LAW OF THE JUNGLE. Monogram Pictures, 1942. Arline Judge, John King, Mantan Moreland, Arthur O’Connell, C. Montague Shaw, Guy Kingsford, Laurence Criner, Victor Kendall. Director: Jean Yarbrough.


   I didn’t begin watching this movie with high expectations, and after five minutes, I was ready to turn it off. I’d seen it all before, I thought, and far better done, and this assuming I wanted to see another girl-singer-stranded-in-the-African-outback movie again in the first place.

   But something caught my attention – maybe it was Arline Judge, a good-looking brunette with beautifully expressive eyes – or maybe it was Mantan Moreland, playing another comedy role in a low budget picture as “Jeff,” in this case the fellow heading up John King’s safari into the jungle looking for bones.

   Or maybe it was the only player in this movie who later on received two Oscar nominations, Arthur O’Connell, the grizzled, dissipated and thoroughly crooked owner of the traders’ bar where Arline Judge has been stranded without a passport, which O’Connell, unknowing to her, has in his possession.

   Palaeontologist John King, whom Arlene calls “Professor,” is her only lifeline out of Africa, as well as her means of escape from some Nazi-like fellows that O’Connell is in cahoots with.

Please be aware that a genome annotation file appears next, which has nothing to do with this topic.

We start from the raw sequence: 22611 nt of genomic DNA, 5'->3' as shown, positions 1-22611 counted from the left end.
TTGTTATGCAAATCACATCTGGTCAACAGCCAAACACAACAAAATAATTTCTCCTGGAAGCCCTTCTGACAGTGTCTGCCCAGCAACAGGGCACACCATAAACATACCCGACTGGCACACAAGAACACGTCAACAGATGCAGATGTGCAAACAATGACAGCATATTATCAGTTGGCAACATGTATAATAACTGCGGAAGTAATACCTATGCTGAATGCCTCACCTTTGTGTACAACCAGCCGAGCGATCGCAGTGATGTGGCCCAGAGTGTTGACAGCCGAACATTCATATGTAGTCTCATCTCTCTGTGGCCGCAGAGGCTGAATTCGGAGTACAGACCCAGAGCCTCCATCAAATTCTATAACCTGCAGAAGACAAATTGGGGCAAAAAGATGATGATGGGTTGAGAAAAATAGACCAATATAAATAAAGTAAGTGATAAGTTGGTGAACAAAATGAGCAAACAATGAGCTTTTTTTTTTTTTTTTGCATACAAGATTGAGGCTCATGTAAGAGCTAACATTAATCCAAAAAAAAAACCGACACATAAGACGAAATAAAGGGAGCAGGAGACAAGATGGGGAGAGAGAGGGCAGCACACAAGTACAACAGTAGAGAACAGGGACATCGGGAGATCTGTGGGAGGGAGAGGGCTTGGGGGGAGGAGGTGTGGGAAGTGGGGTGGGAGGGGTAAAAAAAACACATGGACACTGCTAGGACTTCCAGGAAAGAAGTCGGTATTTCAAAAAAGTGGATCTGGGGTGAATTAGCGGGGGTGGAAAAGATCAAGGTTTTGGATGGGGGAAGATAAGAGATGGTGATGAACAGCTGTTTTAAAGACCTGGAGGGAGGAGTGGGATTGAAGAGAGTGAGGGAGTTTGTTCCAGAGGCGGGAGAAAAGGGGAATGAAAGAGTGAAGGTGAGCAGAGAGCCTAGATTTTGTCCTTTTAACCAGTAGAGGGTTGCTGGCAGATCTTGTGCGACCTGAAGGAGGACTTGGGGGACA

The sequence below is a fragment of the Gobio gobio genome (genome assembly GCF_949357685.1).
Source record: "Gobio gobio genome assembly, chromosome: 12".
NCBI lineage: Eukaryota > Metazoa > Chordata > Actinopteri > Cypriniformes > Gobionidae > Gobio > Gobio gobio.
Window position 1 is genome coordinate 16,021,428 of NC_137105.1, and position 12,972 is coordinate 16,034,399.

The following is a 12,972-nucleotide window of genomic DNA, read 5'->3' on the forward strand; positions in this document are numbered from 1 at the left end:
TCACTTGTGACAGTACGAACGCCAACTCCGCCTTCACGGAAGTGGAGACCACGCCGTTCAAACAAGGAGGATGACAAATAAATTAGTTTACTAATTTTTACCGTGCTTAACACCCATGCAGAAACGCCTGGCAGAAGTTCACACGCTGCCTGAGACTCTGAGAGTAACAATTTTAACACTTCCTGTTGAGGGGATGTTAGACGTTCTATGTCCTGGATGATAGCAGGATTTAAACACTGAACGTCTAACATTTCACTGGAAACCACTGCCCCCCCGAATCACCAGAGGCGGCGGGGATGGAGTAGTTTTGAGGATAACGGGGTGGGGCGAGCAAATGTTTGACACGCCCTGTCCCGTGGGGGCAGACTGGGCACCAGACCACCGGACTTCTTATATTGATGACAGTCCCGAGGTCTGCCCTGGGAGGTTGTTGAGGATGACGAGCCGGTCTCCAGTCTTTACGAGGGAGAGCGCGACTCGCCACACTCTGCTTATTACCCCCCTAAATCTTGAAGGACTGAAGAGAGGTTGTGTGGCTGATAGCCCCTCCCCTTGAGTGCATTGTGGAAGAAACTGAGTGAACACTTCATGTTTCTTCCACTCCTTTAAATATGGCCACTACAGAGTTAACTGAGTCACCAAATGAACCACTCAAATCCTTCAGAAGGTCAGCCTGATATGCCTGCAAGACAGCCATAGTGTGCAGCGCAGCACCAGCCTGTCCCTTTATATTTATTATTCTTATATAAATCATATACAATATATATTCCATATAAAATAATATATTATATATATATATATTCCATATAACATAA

Which just about explains everything, including perhaps why I kept watching. And enjoying myself, especially the scene in the moonlight in the jungle with Arlene Judge’s head on John King’s shoulder, and he totally oblivious to her charms.

   In movies made by Monogram in their heyday, scientists were either mad, you see, or hopelessly naive. (John King’s acting is also as stiff as they come, but among other highlights of his career, he was one of the Range Busters in a series of early 40s B-westerns for Monogram after having the title role in the Ace Drummond serial in 1936.)

   There is also later on a guy dressed up in a gorilla suit, and Mantan Moreland learns not to say “Scrambola” to the head chief’s hefty-sized daughter when trying to persuade her to release him and the other two stars of this motion picture. Whenever Mr. Moreland is on the screen, this movie is a comedy. When he’s not, it’s a below average jungle adventure, but believe it or not, none the worse for it.